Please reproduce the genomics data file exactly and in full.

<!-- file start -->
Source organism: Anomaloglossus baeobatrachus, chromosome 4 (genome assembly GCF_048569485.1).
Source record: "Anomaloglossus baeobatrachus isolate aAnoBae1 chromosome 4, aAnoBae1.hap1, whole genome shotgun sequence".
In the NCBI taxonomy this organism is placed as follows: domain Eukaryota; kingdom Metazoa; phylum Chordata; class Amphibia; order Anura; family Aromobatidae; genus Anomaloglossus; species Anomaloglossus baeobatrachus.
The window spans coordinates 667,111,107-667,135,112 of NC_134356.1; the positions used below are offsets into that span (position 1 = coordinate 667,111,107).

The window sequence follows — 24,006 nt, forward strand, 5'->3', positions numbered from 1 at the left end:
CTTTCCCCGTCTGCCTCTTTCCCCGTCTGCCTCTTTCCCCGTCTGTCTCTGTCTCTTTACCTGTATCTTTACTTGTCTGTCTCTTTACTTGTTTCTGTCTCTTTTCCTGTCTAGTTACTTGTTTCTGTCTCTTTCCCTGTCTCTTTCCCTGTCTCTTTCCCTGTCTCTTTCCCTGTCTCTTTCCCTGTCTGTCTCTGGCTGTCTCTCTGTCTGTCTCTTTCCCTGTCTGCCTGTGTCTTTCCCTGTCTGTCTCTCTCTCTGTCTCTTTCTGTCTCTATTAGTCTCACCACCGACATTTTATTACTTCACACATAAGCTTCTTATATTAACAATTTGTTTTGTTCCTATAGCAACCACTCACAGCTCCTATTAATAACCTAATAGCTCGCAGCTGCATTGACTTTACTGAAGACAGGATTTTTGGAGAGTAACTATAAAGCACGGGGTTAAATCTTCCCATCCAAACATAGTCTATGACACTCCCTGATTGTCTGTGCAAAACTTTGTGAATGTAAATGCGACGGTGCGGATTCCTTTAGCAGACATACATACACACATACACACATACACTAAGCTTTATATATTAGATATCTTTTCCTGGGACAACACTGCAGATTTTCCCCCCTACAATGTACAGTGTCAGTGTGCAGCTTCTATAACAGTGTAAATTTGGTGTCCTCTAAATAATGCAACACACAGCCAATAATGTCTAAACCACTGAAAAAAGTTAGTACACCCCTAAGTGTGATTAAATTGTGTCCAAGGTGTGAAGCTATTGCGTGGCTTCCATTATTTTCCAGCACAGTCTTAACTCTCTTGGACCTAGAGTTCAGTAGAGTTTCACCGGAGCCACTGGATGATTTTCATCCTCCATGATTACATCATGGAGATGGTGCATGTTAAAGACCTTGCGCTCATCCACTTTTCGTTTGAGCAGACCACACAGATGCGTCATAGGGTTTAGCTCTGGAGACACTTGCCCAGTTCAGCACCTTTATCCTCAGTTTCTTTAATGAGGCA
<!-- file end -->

Source organism: Anomaloglossus baeobatrachus, chromosome 4 (genome assembly GCF_048569485.1).
Source record: "Anomaloglossus baeobatrachus isolate aAnoBae1 chromosome 4, aAnoBae1.hap1, whole genome shotgun sequence".
In the NCBI taxonomy this organism is placed as follows: domain Eukaryota; kingdom Metazoa; phylum Chordata; class Amphibia; order Anura; family Aromobatidae; genus Anomaloglossus; species Anomaloglossus baeobatrachus.
The window spans coordinates 667,111,107-667,135,112 of NC_134356.1; the positions used below are offsets into that span (position 1 = coordinate 667,111,107).

The window sequence follows — 24,006 nt, forward strand, 5'->3', positions numbered from 1 at the left end:
CTTTCCCCGTCTGCCTCTTTCCCCGTCTGCCTCTTTCCCCGTCTGTCTCTGTCTCTTTACCTGTATCTTTACTTGTCTGTCTCTTTACTTGTTTCTGTCTCTTTTCCTGTCTAGTTACTTGTTTCTGTCTCTTTCCCTGTCTCTTTCCCTGTCTCTTTCCCTGTCTCTTTCCCTGTCTCTTTCCCTGTCTGTCTCTGGCTGTCTCTCTGTCTGTCTCTTTCCCTGTCTGCCTGTGTCTTTCCCTGTCTGTCTCTCTCTCTGTCTCTTTCTGTCTCTATTAGTCTCACCACCGACATTTTATTACTTCACACATAAGCTTCTTATATTAACAATTTGTTTTGTTCCTATAGCAACCACTCACAGCTCCTATTAATAACCTAATAGCTCGCAGCTGCATTGACTTTACTGAAGACAGGATTTTTGGAGAGTAACTATAAAGCACGGGGTTAAATCTTCCCATCCAAACATAGTCTATGACACTCCCTGATTGTCTGTGCAAAACTTTGTGAATGTAAATGCGACGGTGCGGATTCCTTTAGCAGACATACATACACACATACACACATACACTAAGCTTTATATATTAGATATCTTTTCCTGGGACAACACTGCAGATTTTCCCCCCTACAATGTACAGTGTCAGTGTGCAGCTTCTATAACAGTGTAAATTTGGTGTCCTCTAAATAATGCAACACACAGCCAATAATGTCTAAACCACTGAAAAAAGTTAGTACACCCCTAAGTGTGATTAAATTGTGTCCAAGGTGTGAAGCTATTGCGTGGCTTCCATTATTTTCCAGCACAGTCTTAACTCTCTTGGACCTAGAGTTCAGTAGAGTTTCACCGGAGCCACTGGATGATTTTCATCCTCCATGATTACATCATGGAGATGGTGCATGTTAAAGACCTTGCGCTCATCCACTTTTCGTTTGAGCAGACCACACAGATGCGTCATAGGGTTTAGCTCTGGAGACACTTGCCCAGTTCAGCACCTTTATCCTCAGTTTCTTTAATGAGGCA